Roughly $80,000 (including the EA funds grant) was raised to support Professor Chris Chambers’ to advocate for “Registered Reports” which improves the way research is done across all hypothesis-driven science. More than 200 journals have now adapted this publication format including Nature Communications (e.g. for epidemiology papers) and PLoS ONE[20], the second largest scientific journal and by one measure the most important scientific journal.[21] Some of this was likely due to our grantees advocacy.[22] Recently, Chambers said that “some of the most useful and flexible funding I've received has been donated by hundreds of generous members of the public (& small orgs) via our Lets-Fund.Org supported [crowdfunding campaign]”.[23] 

There are also signs of adoption of the Registered Reports format in high-impact areas such as development economics,[24] health economics,[25],[26] climate change,[27] and catastrophic biological bisks[28]. One recent study provides initial evidence of higher research quality... (read more)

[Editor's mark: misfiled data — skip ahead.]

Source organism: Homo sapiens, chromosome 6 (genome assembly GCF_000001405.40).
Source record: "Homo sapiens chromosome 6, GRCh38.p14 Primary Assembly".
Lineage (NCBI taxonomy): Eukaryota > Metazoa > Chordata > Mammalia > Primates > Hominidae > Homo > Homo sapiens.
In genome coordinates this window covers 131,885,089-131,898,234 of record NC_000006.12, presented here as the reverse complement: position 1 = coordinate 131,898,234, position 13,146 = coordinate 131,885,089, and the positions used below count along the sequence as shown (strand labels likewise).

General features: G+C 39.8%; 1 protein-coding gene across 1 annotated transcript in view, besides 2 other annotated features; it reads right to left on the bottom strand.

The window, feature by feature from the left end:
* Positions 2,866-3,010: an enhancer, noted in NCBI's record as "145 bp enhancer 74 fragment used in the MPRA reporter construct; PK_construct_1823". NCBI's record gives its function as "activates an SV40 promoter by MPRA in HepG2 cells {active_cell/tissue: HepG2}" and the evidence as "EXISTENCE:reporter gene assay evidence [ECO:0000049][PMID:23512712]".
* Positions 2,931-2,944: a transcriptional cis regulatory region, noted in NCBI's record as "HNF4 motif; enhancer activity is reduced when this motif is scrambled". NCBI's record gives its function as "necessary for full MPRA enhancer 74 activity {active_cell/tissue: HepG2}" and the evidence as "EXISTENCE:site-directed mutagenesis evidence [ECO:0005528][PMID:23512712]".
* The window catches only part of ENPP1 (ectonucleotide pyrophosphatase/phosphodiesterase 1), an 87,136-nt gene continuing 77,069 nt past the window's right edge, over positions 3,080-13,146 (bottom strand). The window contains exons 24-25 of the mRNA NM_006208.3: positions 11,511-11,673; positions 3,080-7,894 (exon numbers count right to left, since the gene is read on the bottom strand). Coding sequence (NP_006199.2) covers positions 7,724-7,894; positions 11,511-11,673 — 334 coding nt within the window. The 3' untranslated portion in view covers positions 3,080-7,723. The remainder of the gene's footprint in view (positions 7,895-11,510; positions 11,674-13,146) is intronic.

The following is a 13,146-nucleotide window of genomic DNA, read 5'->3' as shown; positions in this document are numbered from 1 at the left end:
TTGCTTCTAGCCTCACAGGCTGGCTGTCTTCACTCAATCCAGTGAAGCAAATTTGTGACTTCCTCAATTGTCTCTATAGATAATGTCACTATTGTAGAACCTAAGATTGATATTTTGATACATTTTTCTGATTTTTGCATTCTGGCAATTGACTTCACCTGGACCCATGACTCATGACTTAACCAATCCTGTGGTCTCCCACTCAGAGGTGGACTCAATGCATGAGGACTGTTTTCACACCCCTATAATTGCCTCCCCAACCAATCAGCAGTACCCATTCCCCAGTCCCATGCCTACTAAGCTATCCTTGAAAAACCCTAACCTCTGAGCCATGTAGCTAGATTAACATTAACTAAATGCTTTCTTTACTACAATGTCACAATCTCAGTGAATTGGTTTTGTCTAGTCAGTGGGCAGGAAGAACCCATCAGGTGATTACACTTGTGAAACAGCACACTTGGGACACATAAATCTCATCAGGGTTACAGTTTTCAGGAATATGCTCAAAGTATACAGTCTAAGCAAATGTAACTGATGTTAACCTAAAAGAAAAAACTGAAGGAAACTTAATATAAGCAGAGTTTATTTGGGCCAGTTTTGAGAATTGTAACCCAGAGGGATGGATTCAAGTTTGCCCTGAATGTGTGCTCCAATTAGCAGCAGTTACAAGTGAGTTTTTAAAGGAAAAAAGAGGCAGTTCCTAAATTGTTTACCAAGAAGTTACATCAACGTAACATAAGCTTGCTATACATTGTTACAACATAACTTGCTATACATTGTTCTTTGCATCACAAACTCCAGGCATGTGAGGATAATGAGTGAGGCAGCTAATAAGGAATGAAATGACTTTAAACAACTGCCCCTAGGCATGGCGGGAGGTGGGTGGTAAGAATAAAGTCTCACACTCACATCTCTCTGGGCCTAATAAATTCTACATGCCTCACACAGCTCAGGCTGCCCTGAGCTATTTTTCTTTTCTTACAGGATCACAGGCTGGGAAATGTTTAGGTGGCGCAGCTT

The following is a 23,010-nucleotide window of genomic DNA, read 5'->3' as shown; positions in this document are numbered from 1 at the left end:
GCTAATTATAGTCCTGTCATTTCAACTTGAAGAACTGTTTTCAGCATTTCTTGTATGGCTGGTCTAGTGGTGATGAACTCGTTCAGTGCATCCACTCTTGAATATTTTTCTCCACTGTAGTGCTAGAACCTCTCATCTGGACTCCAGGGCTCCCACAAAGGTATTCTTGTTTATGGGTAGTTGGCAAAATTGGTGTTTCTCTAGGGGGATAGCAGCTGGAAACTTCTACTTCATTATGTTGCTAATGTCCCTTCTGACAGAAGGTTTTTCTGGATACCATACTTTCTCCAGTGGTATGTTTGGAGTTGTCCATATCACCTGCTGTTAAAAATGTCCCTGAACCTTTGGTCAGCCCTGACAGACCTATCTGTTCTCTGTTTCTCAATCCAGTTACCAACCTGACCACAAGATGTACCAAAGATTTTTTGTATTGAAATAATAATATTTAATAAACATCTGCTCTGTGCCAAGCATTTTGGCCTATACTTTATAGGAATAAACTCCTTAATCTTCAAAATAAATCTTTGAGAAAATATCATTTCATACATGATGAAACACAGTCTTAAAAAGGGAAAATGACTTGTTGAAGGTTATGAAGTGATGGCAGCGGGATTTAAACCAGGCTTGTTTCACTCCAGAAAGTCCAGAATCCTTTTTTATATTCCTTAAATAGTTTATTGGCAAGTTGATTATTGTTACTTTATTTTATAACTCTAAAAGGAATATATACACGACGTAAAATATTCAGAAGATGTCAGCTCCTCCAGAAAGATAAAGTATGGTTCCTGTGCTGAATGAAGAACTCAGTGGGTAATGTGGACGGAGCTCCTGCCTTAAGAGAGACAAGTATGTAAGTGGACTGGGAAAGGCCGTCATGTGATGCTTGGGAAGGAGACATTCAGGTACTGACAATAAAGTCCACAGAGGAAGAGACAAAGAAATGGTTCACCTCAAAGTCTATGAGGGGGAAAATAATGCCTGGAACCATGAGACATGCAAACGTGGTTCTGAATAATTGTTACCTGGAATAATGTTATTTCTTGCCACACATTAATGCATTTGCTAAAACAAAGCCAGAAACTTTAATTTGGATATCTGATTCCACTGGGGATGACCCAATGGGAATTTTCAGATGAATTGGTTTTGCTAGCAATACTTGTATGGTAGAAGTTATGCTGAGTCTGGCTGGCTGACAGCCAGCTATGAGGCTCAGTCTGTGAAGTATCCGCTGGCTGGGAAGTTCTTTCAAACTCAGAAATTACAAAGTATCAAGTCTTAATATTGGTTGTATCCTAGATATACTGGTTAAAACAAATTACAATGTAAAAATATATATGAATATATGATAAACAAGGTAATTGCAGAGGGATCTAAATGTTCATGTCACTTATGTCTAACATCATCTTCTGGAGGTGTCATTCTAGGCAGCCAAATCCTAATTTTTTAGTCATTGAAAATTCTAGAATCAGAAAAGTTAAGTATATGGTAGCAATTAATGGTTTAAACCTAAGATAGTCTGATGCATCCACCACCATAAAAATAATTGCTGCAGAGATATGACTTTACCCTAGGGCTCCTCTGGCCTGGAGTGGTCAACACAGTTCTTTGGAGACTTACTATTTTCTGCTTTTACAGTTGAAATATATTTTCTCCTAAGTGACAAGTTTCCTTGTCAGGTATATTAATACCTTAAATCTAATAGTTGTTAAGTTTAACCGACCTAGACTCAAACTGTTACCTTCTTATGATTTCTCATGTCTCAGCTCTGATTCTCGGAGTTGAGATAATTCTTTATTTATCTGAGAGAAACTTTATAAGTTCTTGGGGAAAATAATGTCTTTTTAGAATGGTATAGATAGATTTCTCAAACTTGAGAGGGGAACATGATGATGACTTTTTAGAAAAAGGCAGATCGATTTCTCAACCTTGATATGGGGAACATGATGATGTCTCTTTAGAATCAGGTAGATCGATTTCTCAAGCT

Off the top of my head, I'm aware of some donors supporting the following organizations a few months before large funders did:

  • Global Challenges Project (formerly Student Career Team)
  • Rethink Priorities' longtermist and meta teams
  • maybe Czech EA
  • maybe AI Impacts
  • Buying laptops or providing travel funding for promising individuals

I think some donors may just have gotten lucky. But I do think there's a small number of donors (maybe 10-30% of those who attempt?) who managed to 'beat' the broader funding ecosystem.